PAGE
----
Paperboy (Extra! Extra! Read all about it!)

Unknown.jpegThe arcade game is almost a lost art of sorts. Unless it’s from the indie scene; we never get games where the main point is to well; score points. Sure there might be an end of the game; like in Marble Madness and today’s topic; Paperboy, but the real goal is to make the high score list. Upon further inspection; I can barely think of any arcade games of this style with an actual goal besides “get points”. Then we have Paperboy, which is my favorite arcade game ever. Enough nonsense; let’s get on to the game!


The title screen of the arcade version.



The handlebar “controller”






Paperboy was developed and published by Atari Games in 1985.The game was then ported to like; everything. Computers, consoles, handhelds, phones, your dishwasher; this thing was a hit. The game is noted for its’ unusual controls. You see, instead of a joystick and buttons; Atari decided to stick handlebars on the cabinet in their place; it really catches the eye. Pushing on the handlebars makes you accelerate while pulling on them make you brake, and turning is, well; turning the handlebars. Simply, yet effective.I’ve played Paperboy in the arcade, and it takes some getting used to, but once you learn; you can never go back.



Gameplay of Easy Street

So how does the life of a paperboy work? Well, you are the title paperboy delivering papers to houses on three different streets; Easy Street, Middle Road and Hard Way. You first choose your street (aka your difficulty level), then you are told your goal. You are shown all of the houses on the street; some are colorful which are the ones you need to deliver your papers to. On the other hand gray houses with nasty welcome mats are the ones you don’t deliver to; instead you throw papers at their windows to score you more points (Remember kids; vandalism’s okay when it’s toward people who you don’t like!). You’re trying to land your papers on the colorful people’s porch, but if you’re feeling ballsy; you can aim for the mailbox to get more points, however if you break their windows or just flat-out miss their house; those people will unsubscribe and their house will become a grey house the next day . If enough people unsubscribe; it’s game over. This makes it a fun risk-reward system of “Do you want to make it for the mailbox and risk missing, or play it safe and just aim for the porch”. Now it’s not as simple as throwing papers and pushing up and the handlebars; there’s a variety of obstacles trying to make our hero crash. These range from kids on big wheelers, break dancers, the Grim Reaper, stumbling drunk guys and all other sorts of wacky things. As you can see; this game has a great sense of humor and theme in general. You can throw your papers at some of the obstacles to make them stop moving, but take caution in not throwing your papers willy-nilly, since you can have only ten at one time. Fret not, you will find paper pickups that will completely refill your papers. Remember the “end” that I was talking about? Well, the real “end” of the game is when you complete the full week; Monday to Sunday (complete seven levels). This is no piece of cake however; even on Easy Street, the farthest I’ve made it was Friday. Sure everyday there’s bound to be less houses to deliver to (You’re bound to miss a few houses then and again after all.), but more obstacles appear; making less room for error. This is a very challenging game, but rewarding when you finally make it to the end of Sunday.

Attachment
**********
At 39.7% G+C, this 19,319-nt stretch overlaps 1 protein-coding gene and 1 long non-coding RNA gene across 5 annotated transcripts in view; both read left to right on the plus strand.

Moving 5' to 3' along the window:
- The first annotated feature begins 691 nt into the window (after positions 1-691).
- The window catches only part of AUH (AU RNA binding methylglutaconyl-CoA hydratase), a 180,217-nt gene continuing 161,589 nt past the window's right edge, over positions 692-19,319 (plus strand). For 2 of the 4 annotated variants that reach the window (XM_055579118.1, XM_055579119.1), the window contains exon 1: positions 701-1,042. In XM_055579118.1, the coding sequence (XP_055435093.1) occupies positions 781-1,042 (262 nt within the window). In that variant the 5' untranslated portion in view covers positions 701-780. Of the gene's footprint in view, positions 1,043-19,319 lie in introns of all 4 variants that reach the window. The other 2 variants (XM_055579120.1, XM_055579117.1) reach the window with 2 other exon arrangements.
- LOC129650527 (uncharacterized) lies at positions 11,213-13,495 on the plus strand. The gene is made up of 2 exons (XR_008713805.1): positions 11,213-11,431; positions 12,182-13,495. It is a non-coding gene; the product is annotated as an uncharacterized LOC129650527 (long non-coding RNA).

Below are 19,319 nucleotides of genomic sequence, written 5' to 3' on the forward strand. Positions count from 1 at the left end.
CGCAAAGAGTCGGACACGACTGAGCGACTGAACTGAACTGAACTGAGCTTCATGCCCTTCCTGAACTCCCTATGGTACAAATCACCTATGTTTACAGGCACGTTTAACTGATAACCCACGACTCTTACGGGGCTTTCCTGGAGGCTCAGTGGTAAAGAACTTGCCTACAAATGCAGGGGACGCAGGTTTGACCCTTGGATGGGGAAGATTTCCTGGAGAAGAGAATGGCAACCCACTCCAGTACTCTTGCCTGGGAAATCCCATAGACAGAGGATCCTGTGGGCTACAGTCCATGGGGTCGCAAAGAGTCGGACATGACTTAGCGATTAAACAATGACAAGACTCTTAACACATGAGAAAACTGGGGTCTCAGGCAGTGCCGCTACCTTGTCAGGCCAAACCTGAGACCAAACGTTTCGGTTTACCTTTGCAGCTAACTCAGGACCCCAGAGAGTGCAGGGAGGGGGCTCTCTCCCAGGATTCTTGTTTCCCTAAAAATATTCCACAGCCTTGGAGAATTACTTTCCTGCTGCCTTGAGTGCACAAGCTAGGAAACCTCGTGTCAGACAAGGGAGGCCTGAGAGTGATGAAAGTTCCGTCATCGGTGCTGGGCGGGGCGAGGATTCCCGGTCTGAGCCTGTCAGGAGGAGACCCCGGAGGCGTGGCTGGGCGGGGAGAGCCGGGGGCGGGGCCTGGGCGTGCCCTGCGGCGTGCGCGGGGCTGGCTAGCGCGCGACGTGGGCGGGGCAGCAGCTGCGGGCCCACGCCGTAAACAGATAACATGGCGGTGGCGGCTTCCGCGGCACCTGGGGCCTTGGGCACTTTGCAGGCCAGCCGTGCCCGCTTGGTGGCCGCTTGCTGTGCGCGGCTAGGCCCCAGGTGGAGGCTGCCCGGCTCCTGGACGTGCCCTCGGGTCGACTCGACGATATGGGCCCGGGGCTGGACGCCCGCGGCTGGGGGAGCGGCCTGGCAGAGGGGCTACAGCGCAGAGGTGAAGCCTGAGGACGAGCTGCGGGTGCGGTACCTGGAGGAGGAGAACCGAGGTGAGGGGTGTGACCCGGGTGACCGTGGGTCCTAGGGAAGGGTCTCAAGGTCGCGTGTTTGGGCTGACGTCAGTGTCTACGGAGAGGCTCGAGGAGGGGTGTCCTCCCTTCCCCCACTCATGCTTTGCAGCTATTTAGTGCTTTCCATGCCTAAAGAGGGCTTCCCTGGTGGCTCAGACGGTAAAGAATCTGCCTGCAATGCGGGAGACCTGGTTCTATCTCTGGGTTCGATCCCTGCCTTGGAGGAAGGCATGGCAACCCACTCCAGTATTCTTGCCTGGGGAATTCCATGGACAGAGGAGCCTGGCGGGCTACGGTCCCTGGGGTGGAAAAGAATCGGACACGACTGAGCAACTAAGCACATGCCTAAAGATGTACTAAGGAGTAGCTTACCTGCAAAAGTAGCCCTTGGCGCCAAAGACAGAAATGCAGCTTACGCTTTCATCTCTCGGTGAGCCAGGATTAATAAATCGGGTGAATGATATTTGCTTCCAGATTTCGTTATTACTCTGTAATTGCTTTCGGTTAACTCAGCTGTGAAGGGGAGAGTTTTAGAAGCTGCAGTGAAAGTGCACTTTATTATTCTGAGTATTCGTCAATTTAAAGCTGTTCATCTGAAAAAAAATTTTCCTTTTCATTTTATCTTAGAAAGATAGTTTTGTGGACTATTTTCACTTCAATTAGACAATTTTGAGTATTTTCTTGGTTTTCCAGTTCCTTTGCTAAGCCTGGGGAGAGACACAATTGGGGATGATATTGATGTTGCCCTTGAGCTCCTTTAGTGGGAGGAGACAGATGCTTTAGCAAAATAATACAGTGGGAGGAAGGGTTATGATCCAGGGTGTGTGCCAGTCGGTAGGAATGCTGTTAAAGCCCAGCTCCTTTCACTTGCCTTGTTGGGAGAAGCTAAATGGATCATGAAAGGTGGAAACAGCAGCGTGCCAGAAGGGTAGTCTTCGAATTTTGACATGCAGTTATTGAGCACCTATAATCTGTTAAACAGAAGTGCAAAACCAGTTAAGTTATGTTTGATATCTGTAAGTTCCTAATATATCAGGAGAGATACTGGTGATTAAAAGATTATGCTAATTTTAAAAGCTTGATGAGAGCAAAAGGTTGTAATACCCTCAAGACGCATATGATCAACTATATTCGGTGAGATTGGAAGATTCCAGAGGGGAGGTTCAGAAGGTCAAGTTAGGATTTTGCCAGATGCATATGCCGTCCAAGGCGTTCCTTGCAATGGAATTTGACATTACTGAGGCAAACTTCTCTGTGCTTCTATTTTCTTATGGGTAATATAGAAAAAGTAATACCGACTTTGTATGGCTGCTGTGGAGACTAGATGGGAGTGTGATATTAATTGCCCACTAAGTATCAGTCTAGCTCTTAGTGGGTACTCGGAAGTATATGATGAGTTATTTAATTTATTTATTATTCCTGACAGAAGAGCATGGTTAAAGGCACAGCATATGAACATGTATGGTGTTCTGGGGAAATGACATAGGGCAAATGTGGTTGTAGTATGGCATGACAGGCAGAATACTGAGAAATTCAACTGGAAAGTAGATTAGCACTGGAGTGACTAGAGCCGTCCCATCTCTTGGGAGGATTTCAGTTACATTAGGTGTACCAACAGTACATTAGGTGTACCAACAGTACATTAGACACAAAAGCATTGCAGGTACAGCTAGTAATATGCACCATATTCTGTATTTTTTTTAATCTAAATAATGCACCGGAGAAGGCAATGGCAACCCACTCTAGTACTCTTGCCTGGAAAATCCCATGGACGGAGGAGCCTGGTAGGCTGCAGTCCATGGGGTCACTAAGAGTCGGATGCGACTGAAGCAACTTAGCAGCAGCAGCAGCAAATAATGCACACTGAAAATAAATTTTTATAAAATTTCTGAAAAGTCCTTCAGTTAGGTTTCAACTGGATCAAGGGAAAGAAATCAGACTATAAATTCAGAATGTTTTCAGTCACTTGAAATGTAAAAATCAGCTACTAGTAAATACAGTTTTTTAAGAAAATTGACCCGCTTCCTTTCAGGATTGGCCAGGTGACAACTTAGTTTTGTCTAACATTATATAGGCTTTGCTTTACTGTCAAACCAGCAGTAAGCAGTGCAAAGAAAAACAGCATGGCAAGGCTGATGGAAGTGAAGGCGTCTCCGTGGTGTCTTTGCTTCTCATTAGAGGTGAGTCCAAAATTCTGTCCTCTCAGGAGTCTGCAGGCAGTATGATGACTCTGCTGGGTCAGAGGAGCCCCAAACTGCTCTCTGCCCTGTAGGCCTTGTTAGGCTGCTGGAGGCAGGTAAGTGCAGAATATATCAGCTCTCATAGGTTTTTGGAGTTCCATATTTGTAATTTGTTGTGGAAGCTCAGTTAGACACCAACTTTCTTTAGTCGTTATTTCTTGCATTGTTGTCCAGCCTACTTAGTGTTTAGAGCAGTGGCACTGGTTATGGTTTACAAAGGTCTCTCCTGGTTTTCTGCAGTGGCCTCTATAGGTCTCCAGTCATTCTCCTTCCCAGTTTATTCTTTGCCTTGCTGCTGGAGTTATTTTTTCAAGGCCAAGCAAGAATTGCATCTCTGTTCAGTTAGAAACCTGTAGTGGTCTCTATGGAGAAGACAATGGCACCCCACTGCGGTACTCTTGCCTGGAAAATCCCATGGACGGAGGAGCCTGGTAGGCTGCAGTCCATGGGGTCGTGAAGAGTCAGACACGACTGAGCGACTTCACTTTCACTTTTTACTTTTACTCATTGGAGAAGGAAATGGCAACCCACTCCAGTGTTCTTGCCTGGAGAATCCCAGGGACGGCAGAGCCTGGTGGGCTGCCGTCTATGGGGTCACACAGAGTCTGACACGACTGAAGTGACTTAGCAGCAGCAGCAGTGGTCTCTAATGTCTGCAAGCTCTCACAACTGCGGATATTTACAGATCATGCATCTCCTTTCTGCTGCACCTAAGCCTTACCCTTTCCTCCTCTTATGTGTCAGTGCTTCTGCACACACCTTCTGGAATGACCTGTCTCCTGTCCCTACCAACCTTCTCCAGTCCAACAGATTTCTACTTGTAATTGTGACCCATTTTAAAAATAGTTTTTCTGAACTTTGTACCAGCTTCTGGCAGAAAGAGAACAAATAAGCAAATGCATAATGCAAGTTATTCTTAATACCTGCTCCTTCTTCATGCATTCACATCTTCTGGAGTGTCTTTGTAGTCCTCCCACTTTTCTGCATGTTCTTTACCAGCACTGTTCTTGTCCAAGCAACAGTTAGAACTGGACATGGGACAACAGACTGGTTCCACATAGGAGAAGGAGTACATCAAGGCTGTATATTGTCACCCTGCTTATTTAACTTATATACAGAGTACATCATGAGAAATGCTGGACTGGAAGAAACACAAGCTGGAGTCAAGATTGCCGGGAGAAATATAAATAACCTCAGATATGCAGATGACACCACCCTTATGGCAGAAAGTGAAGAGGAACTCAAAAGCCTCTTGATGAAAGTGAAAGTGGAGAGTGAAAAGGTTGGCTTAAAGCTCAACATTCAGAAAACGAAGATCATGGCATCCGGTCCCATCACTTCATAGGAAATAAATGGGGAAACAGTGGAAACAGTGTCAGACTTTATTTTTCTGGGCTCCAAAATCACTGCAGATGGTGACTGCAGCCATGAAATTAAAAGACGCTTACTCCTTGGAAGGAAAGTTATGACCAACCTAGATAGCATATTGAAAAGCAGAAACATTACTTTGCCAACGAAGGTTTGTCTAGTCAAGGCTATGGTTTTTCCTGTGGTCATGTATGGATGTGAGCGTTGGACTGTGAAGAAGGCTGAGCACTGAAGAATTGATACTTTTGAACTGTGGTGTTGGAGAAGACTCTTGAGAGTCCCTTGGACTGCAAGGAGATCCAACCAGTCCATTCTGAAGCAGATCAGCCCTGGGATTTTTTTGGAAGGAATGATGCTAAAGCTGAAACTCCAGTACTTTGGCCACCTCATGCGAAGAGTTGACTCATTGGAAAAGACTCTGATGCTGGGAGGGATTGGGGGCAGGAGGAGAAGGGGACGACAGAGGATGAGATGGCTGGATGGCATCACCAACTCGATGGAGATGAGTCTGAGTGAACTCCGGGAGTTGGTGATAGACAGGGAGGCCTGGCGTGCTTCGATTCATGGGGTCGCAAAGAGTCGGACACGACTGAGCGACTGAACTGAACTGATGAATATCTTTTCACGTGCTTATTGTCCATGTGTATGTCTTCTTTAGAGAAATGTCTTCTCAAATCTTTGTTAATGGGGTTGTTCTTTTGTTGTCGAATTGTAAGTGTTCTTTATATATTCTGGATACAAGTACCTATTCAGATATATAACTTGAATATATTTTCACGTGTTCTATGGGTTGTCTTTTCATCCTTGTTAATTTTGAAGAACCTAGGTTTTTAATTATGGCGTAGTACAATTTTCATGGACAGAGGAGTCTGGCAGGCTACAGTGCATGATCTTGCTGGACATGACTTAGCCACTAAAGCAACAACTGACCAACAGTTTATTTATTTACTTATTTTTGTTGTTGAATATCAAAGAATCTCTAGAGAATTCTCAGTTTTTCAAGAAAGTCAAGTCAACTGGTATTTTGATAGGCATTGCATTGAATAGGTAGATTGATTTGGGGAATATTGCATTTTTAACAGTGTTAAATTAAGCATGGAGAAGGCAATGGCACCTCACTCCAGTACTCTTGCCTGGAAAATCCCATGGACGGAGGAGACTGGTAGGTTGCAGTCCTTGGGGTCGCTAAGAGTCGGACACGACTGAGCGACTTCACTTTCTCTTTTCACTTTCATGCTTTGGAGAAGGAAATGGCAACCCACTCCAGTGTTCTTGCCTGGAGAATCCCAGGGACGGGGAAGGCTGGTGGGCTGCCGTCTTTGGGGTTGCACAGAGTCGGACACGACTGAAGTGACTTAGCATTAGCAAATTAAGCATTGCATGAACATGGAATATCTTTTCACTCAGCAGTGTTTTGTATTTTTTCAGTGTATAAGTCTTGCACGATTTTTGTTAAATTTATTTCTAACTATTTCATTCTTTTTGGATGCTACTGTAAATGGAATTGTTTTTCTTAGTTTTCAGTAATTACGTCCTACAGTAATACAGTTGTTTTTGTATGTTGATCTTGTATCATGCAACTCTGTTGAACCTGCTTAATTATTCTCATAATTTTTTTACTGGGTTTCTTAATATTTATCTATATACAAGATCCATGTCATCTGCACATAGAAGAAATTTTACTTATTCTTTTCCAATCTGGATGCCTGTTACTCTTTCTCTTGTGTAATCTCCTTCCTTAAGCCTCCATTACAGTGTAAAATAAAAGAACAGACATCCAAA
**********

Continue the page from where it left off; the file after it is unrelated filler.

You’ll be hearing a lot of what the paperboy has to say when you crash. One of my favorite features of the game.

Paperboy is a very bright, colorful game. Nothing much more to say ’bout the look, but the music is a joy to listen to. There’s not a name for the Main Theme of Paperboy, so I’ve been calling it the Main Theme. This track is severally underrated; unlike the NES version, which I find it to be the inferior version. It’s a theme which; doesn’t get annoying (even though it’s the only theme in the game besides the training course music) and is still a happy, fun theme to listen to. Overall, Paperboy rocks! It looks to be a challenging, fun game that really delivers (heh). I wish that we could of gotten a proper sequel to the game, one that isn’t Paperboy 2 which is just kind of mediocre and not worth your time or one that isn’t Paperboy 64 which is a top to bottom train wreck. Seriously; that game is utter trash. Never EVER buy it.


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